Here is how Marilee Jones, then director of admissions at MIT, described MIT students in 2001. Her last paragraph about ethics is ironic, considering that she was forced to resign in 2007 for having faked degrees on her resume. The part about "not as likely to study subjects for the pure pleasure of it" because they are so busy is troubling.
New Kids on the Block: Observations on the Newest Generation of MIT Students
by Marilee Jones
MIT Faculty Newsletter
September 2001


They are idealistically pragmatic.
Combining the idealism of their Boomer
parents and the pragmatism of the Gen
Xers, these students really want to make
the world a better place and, most
importantly, they have a plan.

• They are group centered. As the
population with the highest percentage
of members in day care from an early
age, they have learned good group skills,
how to lead and follow as circumstances
demand. They spend more time in groups
and group activities than their

• They have no problem with
authority. These students have been raised
in relative affluence in peacetime by
Boomer parents. Most of their free time is
spent in adult-supervised activities. They
have little urge to push back against adults.
In fact, they actually like adults. This is
shocking to both Boomers and Gen Xers
who still regard authority figures with
suspicion, but Matures find a certain
resonance with them.

• They are attracted to large social
movements, very much like their
Boomer parents, but look for ways to
make their contributions on a local level,
more like the Gen Xers. They are
expected (even required) to volunteer in
their communities, working side by side
with adults who teach them competence
and effectiveness. Consequently, they
know how to work the system and they
always have a Plan B. Many of our
students have already made significant
contributions to their communities while
still in high school.

• They are not as likely to study
subjects for the pure pleasure of it, not
as likely to focus on one thing, because
they are the busiest students in US
history. The majority of my audiences
this age seem to carry upwards from
eight ECAs in high school, in addition to
a stiff course load. (I wonder when these
teens actually sleep.) They have
essentially been trained to be generalists.
Consider the tension created when MIT
Mature, Boomer and Gen X faculty, who
are living their passion, teach Millennials,
who want to learn the material just well
enough to get a good grade so they can
move on to the other 17 activities they
have to master that day. This has the
makings of a classic generation gap.

• They desire instant gratification.
A member of the Financial Services
staff remarked recently that these kids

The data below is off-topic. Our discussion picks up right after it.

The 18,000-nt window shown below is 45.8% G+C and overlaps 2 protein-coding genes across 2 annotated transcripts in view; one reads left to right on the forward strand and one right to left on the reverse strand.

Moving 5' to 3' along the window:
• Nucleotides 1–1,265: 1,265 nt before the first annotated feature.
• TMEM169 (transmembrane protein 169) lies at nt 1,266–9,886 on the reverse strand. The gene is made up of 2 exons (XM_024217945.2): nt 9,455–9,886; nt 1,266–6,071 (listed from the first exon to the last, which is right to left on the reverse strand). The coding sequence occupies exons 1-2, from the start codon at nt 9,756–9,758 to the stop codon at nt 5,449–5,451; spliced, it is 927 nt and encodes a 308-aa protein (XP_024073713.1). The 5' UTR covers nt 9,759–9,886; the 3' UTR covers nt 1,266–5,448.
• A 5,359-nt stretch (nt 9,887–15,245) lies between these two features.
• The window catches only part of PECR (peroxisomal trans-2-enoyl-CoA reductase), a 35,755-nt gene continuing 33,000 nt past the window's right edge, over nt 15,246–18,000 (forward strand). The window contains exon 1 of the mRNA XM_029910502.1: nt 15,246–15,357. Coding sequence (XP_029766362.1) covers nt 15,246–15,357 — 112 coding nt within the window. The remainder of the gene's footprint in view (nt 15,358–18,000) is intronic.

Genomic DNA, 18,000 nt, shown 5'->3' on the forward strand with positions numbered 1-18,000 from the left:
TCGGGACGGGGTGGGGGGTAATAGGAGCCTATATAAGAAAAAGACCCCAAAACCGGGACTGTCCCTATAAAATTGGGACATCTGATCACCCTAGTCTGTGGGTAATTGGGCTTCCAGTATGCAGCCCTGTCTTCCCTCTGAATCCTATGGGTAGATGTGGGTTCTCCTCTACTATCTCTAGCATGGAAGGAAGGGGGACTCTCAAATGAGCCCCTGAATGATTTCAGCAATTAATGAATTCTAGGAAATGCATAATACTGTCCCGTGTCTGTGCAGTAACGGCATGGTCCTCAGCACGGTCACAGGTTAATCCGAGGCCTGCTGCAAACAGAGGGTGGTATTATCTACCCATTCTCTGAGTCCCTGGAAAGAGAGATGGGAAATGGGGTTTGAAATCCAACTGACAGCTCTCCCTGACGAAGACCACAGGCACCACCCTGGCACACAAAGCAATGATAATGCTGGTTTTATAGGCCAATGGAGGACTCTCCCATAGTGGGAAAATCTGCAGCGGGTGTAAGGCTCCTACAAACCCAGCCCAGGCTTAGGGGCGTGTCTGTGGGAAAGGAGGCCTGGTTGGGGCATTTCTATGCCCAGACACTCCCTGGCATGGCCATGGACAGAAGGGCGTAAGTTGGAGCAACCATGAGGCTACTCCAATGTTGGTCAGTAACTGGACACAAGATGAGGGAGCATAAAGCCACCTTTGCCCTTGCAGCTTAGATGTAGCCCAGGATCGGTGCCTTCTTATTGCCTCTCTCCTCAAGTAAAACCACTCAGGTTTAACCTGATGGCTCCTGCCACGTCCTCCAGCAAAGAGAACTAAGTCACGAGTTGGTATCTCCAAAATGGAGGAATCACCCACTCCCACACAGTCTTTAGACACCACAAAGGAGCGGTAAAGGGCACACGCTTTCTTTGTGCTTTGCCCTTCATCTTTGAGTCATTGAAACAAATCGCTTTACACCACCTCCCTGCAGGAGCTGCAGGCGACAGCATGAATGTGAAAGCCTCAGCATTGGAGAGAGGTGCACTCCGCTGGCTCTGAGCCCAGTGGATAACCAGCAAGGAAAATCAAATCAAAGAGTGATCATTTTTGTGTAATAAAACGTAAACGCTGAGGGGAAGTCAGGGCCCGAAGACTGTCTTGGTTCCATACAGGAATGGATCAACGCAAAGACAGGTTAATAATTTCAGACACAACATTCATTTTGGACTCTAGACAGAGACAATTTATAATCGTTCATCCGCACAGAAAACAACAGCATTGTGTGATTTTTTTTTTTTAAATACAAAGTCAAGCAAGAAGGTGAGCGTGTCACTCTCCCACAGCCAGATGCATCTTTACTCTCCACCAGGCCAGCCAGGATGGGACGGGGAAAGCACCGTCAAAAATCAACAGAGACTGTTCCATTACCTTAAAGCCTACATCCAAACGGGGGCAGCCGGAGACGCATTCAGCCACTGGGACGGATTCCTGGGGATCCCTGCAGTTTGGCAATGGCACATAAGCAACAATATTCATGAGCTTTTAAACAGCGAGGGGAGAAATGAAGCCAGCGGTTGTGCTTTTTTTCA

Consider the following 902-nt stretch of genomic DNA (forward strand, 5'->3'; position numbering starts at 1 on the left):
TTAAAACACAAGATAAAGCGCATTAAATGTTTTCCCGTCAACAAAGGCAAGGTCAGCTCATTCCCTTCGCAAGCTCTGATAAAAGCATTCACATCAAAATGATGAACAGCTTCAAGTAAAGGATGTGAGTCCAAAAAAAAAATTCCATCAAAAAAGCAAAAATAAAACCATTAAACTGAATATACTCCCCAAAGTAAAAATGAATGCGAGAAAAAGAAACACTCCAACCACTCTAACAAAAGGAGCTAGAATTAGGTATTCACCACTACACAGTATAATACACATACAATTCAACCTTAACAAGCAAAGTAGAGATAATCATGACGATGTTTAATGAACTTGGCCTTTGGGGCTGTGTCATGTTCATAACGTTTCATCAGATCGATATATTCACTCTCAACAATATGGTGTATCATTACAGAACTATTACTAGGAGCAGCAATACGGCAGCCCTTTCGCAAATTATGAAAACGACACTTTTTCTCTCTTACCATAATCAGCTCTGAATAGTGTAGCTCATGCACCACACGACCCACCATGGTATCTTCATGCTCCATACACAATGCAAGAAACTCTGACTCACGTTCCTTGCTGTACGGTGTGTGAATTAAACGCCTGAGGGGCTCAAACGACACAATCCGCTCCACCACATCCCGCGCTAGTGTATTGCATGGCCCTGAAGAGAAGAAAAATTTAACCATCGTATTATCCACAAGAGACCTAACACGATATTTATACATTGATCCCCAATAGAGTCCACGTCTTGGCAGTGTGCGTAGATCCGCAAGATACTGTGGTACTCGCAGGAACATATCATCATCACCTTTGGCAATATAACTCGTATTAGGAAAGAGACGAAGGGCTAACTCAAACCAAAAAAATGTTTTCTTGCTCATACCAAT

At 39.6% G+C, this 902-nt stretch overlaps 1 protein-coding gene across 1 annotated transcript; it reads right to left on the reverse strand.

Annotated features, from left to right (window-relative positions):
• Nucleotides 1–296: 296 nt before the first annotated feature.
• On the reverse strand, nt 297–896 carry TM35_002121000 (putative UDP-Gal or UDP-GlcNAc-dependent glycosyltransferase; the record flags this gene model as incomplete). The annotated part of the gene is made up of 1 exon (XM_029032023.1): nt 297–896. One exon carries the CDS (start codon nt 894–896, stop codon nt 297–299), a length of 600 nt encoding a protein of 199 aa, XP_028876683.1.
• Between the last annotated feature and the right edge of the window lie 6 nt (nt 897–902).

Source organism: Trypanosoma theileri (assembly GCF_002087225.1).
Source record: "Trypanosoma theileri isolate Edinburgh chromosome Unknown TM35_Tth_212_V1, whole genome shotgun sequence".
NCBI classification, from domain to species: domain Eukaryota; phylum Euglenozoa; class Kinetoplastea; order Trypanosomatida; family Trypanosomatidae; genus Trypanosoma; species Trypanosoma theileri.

“have never heard a busy signal.” They
are used to surfing the Web and they
prefer Instant Messaging to the phone
for the sake of efficiency. (Why have a
conversation with just one friend when
you can speak with 8 simultaneously?)
With Boomer parents who demand top
service and strive to meet their childrens’
every need, these kids expect what they
want when they want it from all of the
adults in their lives.

• They may not see or accept the
consequences of their behavior. Adults
are always saving these kids. I see that
top high school students who fail exams
or miss deadlines due to outside
commitments are regularly protected by
their teachers and school personnel.
Excuses are made, adults blame
themselves rather than allow the student
to accept the painful consequences that
previous generations knew all too well.
Parents do most of the negotiating with
admissions offices now, regularly
weighing in on every piece of the process
on behalf of their busy children, taking
on an almost eerie quality of parent-as-applicant.
No surprise that students cheat
more often, drop activities if they can’t
win, cut corners. Their time is all carved
up, given away to multiple and
competing demands that please adults
while the adults in their lives race to
protect them from failure.


An article from the MIT student newspaper describes her commitment to "diversity and equity".
Marilee Jones Leaves Behind Complicated Legacy
By Marissa Vogt
February 5, 2008


Jones had worked in the Admissions Office since 1979 and became dean of admissions on Jan. 1, 1998. During her 28 years at MIT, admission to the Institute became increasingly more competitive and the incoming classes became more diverse. As the associate director of admissions, Jones was tasked with increasing the percentage of female students, which grew from 28 percent in 1985 to 42 percent in 1996.

Michael C. Behnke, director of admissions during that time, said in an e-mail that although Jones was his point person on female recruitment, the increase was the result of a team effort by the Admissions Office and was supported by MIT administrators, including then-President Paul E. Gray ’54. “Marilee has obviously brought some discredit on herself, and I would hate to see any of that reflected on the increase in female enrollment that happened while she was there,” Behnke said.

When Behnke left MIT to take a position at the University of Chicago, Jones was named interim director of admissions and a national search began to find Behnke’s replacement. “By conducting a serious national search, we wanted to ensure that any internal candidates would be measured against the highest standards,” Professor Rosalind H. Williams, dean of students and undergraduate education from 1995 to 2000, said in an e-mail.

The search committee, which included then-Chancellor Lawrence S. Bacow ’72 and other MIT administrators, eventually chose Jones for the job based on her familiarity with MIT and the admissions process and her commitment to diversity and equity, Williams said.